Monitoring U.S. Finished Petroleum Products Exports – an Indicator for Shipping
Exports of finished refined products have trebled since the beginning of 2006. For example, from 1981 through 2005, the monthly exports of finished petroleum products were relatively constant and averaged 721,000 barrels a day. From 2006 through April 2016, the last 10 years, monthly exports of finished petroleum products rose dramatically and averaged 2,131,000 barrels daily, or treble the previous average monthly exports that existed for the previous 25 years. Recent data suggests that the refined product export capability may be near capacity as refined product exports for the last 16 months (including the first four months of 2016) have been relatively constant, averaging 2,806,000 barrels a day.
During the earlier era, 1981-2005, the dominant refined petroleum products exported were the heavier end-products produced by the gasoline conversion process, viz., residual fuels and petroleum coke. From 2005 through today, the primary products exported have changed and now includes a broad range of finished refined petroleum products, ranked in order, that include distillate fuels, petroleum coke, residual fuels, and motor gasoline. See Figure 1.
The source of this significant jump in the export of refined products is the success of applying an enhanced recovery technique, hydraulic fracturing, to shale reservoirs that unlocked both oil and gas that was not available under other conventional oil recovery processes. This technique was so successful that in five years U.S. oil production almost doubled; from about 5 million barrels daily during the 2006-2008 period to just under 10 million barrels daily in 2015 (9.6 MMBD during April 2015). This is a magnificent feat of engineering and mining skill. See Figures 2 and 3.
However, since the vast majority of this new production was characterized as “light-sweet” crude oil, it rapidly became surplus to the requirements of the indigenous U.S. refining industry who over the years refiners made significant capital investments in refining hardware to process crude oils characterized as “heavy-sour” types. The increased shale oil production quickly resulted in a surplus of light-sweet crude oil in the U.S. that under existing legislation could not be generally exported. As a result, rising U.S. oil production became “stranded.”
The alternatives available to oil producers included exporting crude oil to Canada for use in that country, which was permitted under existing legislation, or export refined products, which had no restriction. In either case oil producers faced two options, viz., shutting-in production or subsidize transport. Since shutting-in production is an anathema to oil producers, the only alternative was to subsidize transport to ensure both off-take and uninterrupted cash flow. To implement this subsidy, oil producers offered discounts to the oil price. This benefitted refiners, both in Canada and the U.S. as the opportunity to purchase crude oil at a price that ultimately resulted in a very positive refining margin. As a result, the U.S. refining industry increased purchases of additional crude oil above the level necessary to meet indigenous refined product demand and exported the surplus. The price discounts also enticed Canadian refiners, predominantly located in the Maritime Provinces as well as the metropolitan area of the city of Quebec to also purchase U.S. crude oils which provided a secure outlet for the rising U.S. oil production.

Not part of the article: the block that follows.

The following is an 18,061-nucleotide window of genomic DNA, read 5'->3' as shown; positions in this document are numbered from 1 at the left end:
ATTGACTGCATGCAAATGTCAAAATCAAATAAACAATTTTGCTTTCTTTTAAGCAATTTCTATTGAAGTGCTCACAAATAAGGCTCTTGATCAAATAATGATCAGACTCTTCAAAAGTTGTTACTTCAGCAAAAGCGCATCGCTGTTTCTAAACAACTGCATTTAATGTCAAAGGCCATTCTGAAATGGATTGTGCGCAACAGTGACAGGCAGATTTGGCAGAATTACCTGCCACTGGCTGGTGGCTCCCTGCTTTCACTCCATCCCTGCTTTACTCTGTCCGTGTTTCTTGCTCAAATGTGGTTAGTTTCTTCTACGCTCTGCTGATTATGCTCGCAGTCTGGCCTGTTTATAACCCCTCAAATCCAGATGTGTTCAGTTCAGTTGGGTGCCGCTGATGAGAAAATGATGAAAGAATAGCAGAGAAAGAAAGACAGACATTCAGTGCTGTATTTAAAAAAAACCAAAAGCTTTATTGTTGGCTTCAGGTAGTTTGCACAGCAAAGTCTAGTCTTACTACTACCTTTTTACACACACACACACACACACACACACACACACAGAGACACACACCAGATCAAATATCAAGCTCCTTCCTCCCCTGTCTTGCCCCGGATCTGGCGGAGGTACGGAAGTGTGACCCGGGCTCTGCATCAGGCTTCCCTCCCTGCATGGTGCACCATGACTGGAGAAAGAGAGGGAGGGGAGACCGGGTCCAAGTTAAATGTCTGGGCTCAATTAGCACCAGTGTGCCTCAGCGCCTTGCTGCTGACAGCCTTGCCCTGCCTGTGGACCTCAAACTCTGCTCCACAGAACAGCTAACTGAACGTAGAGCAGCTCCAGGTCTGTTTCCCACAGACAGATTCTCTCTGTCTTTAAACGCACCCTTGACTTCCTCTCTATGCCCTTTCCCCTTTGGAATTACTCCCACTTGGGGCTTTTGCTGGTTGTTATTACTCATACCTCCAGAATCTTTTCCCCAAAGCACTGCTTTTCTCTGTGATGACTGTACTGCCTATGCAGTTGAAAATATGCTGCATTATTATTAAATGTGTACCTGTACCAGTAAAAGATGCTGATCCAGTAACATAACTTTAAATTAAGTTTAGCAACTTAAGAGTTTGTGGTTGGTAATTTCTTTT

Implications for Shipping
The expansion of the range of oil products offered for export provides opportunity for either clean or dirty oil tankers to now load outbound cargos from the same or nearby U.S. port from which an inbound cargo of imported refined products just completed discharge. These opportunities can arise at the major oil ports located throughout the country, such as Corpus Christi, Houston, Texas City, Port Arthur, New Orleans, and Pascagoula on the Gulf Coast; Philadelphia and New York on the Atlantic Coast; and Los Angeles, San Francisco, and Seattle/Tacoma on the West Coast. From an industry viewpoint, such an opportunity improves both operational efficiency and company profitability.
Indications of Opportunity